Telling a brief story around a single photograph seems like such a simple idea. Add to that a sharing element and you think: another clever web platform to distract and amuse us. But there’s a lot more to Cowbird.
The interface is beautiful, as one would expect from Jonathan Harris, Cowbird’s creator. The Web artist and programmer behind the 2006 Web project “We Feel Fine,” Harris thinks big. His goal with Cowbird: nothing less than to create “the world’s first library of human experience,” according to the site.
While you can add audio, the focus is on the image, which floats front and center, full screen, with the accompanying story beneath in plain text. To get a feel, you’ll need to spend some time with the stories posted thus far, as the site suggests.
A chance encounter by a swimmer. The gaze of a much-loved sister recently lost. A close up of an infant during a doctor’s visit at the milestone of one week of life. These were among the featured stories this day.
Multiple entries relate to Occupy Wall Street, a theme that constitutes a “saga” here (a larger goal of Cowbird is to provide a platform for crowdsourced journalism). But the same tagging function, along with favoriting and following other users, facilitates connections across all stories on Cowbird. You can also map your stories, and dating them enables you to generate a timeline, a visual diary of sorts. Or click a timeline icon, and view a chronology of the entire catalog of Cowbird entries.
The thumbnail results from a keyword search are pretty fascinating and, like other site functions, are slick, yet at the same time invite quiet contemplation. Interestingly, the default setting for Cowbird stories is a Creative Commons Attribution-NonCommercial-ShareAlike License, but users can adjust licensing of their work as desired.
It will be interesting to see how things evolve with a broader user base (you must request an invitation to the site). But at present, Cowbird has a consistent tone. It’s thoughtful storytelling, which is a difficult thing to achieve and, unique among Web applications, the experience really asks something of the user.
Harris answered a few questions for SLJ:
Cowbird seems like it would appeal to kids—how potentially would you engage them given security issues—a walled garden approach?
At the moment, Cowbird is an open ecosystem, with no boundaries or private groups. I haven’t studied the laws and best practices around providing safe online spaces for kids, so I’d have to learn more about them before developing a specific approach for Cowbird.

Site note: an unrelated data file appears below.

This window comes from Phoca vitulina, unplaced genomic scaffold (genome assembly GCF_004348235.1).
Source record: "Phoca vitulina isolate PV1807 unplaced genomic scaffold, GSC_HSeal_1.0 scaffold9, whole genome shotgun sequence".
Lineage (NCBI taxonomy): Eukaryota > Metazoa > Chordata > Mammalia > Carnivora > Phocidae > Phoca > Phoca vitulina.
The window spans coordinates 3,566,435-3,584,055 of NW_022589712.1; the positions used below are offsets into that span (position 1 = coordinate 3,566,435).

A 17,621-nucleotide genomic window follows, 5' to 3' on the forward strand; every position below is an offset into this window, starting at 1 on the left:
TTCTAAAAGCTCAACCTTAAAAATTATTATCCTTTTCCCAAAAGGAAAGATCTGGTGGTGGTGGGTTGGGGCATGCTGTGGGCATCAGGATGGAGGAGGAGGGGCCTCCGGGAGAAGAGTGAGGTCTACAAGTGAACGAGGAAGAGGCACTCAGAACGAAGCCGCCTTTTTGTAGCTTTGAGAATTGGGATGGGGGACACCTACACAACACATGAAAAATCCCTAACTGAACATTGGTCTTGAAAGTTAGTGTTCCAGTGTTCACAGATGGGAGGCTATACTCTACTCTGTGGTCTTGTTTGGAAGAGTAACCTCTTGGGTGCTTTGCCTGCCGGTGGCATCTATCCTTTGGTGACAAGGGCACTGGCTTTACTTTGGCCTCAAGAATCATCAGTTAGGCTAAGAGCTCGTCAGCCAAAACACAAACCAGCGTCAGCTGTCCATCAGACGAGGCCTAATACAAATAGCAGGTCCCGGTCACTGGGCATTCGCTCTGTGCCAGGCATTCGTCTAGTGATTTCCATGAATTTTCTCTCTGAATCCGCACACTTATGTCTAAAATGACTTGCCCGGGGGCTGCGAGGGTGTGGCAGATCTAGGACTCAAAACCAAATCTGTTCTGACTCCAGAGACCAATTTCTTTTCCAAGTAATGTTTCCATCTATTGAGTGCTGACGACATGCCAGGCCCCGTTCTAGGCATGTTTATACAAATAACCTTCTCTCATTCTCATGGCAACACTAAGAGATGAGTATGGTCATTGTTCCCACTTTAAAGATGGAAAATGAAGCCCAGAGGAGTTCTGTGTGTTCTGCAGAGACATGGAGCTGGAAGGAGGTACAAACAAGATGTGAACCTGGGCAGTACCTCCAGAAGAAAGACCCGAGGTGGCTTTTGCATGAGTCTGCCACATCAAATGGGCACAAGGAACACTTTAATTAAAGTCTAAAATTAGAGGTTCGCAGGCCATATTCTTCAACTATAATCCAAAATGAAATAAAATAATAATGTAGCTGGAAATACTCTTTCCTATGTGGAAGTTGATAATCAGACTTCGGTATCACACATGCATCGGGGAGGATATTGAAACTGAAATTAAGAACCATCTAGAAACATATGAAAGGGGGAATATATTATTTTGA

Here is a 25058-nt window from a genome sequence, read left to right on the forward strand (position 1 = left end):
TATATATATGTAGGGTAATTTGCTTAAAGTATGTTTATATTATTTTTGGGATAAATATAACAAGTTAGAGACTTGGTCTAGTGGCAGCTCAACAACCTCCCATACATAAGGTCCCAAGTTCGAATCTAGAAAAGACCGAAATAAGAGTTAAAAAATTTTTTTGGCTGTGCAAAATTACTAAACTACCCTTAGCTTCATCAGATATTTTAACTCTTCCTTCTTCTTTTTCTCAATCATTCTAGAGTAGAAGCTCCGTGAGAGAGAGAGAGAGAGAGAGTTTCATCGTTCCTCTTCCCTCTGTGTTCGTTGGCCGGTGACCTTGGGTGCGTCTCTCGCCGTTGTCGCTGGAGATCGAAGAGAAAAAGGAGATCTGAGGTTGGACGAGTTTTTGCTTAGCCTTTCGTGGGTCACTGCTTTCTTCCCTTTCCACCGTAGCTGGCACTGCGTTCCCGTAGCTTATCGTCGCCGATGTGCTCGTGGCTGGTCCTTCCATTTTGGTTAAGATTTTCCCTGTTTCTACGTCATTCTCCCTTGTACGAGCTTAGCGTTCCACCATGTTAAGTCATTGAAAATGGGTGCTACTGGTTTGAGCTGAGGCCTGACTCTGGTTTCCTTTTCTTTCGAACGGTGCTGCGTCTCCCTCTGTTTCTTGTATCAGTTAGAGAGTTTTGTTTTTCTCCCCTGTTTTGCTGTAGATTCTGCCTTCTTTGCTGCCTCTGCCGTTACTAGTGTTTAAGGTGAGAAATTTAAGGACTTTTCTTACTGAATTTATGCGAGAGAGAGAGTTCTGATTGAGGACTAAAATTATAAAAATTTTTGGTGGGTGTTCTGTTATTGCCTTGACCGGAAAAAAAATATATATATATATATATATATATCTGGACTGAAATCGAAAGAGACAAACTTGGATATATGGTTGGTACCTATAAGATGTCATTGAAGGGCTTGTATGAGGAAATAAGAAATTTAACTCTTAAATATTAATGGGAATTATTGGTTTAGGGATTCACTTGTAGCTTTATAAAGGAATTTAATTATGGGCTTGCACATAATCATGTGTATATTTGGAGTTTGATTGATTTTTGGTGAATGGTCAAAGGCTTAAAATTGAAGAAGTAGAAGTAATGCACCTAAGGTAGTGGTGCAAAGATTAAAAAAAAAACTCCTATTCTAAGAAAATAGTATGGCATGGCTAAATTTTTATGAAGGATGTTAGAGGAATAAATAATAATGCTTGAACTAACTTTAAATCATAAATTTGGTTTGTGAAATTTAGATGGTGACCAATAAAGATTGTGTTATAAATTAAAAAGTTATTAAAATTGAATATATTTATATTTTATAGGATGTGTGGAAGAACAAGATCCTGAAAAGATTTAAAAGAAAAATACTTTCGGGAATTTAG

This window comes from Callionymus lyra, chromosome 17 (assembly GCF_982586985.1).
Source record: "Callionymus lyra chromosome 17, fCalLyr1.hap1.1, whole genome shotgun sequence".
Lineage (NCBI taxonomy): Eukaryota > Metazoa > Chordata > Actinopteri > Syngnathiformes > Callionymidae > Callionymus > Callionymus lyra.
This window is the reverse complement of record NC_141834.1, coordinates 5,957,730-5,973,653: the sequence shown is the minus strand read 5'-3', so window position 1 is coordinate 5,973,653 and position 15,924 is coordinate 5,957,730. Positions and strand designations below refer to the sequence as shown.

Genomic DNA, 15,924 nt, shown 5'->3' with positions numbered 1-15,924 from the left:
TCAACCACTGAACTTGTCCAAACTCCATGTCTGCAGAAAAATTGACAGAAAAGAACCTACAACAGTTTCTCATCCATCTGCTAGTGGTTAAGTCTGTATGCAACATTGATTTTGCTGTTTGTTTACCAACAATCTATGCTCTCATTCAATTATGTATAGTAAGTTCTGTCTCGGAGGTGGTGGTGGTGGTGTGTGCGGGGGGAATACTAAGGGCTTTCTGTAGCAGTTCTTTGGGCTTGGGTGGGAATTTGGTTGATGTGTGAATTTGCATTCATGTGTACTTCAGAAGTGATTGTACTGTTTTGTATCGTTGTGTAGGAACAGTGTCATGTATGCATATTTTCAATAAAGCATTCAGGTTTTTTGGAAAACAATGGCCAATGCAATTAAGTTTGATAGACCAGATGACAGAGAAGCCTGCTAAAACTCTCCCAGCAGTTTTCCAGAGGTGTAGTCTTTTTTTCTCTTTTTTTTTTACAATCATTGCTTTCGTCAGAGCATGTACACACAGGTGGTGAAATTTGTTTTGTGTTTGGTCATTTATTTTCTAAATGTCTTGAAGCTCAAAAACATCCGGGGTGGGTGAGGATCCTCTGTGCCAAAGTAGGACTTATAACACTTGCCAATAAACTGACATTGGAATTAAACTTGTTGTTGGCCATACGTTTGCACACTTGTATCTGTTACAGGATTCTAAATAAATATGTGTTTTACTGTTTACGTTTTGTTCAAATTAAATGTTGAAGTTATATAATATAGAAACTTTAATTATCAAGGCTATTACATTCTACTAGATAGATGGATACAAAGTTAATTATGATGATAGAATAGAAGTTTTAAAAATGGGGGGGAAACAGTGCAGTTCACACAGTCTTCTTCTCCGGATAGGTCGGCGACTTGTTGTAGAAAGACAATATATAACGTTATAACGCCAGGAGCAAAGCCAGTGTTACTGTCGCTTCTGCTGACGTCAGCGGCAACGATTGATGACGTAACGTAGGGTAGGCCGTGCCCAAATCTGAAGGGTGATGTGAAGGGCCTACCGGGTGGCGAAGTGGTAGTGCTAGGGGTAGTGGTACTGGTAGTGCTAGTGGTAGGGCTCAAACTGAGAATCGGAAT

But in spirit, I think that Cowbird would be a beautiful way for kids to learn about life. Instead of studying a static, one-size-fits-all curriculum that often feels out of touch with our interconnected, quickly changing, decentralized, and networked reality, Cowbird could offer a more flexible and resonant way of teaching kids about the world.
It also presents educators with a novel way to teach autobiographical storytelling. How would you advise educators in using Cowbird?
Cowbird is a great way for anyone to keep a beautiful audio-visual diary of their life, incorporating text, photos, sound, subtitles, maps, timelines, tags, and characters.
The big difference between a Cowbird diary and a blog or paper journal is that Cowbird interconnects your stories with the stories of others, revealing the hidden connections that exist in the world, and shaping the broader human story in which we all take part. When you tell stories on Cowbird, you stumble into other people leading other lives, and through this serendipity, you learn how other people live, and you develop compassion.
Definitely a departure from the disjointed quality of Twitter, yet it’s not linear journaling either. Where do you see Cowbird fitting in to how people document their lives today?
Cowbird encourages a deeper form of storytelling than you’re likely to find anywhere else on the Web. There is so much disposability and transience in our culture today, and even as we’re surrounded by data and information, we continue to hunger for connection and meaning. A lot of the self-expression that happens online today feels more like self-promotion, and we didn’t want Cowbird to be like that. Cowbird is a place for self-reflection and deeper connection. We want to tell the kind of stories that will still resonate in 100 years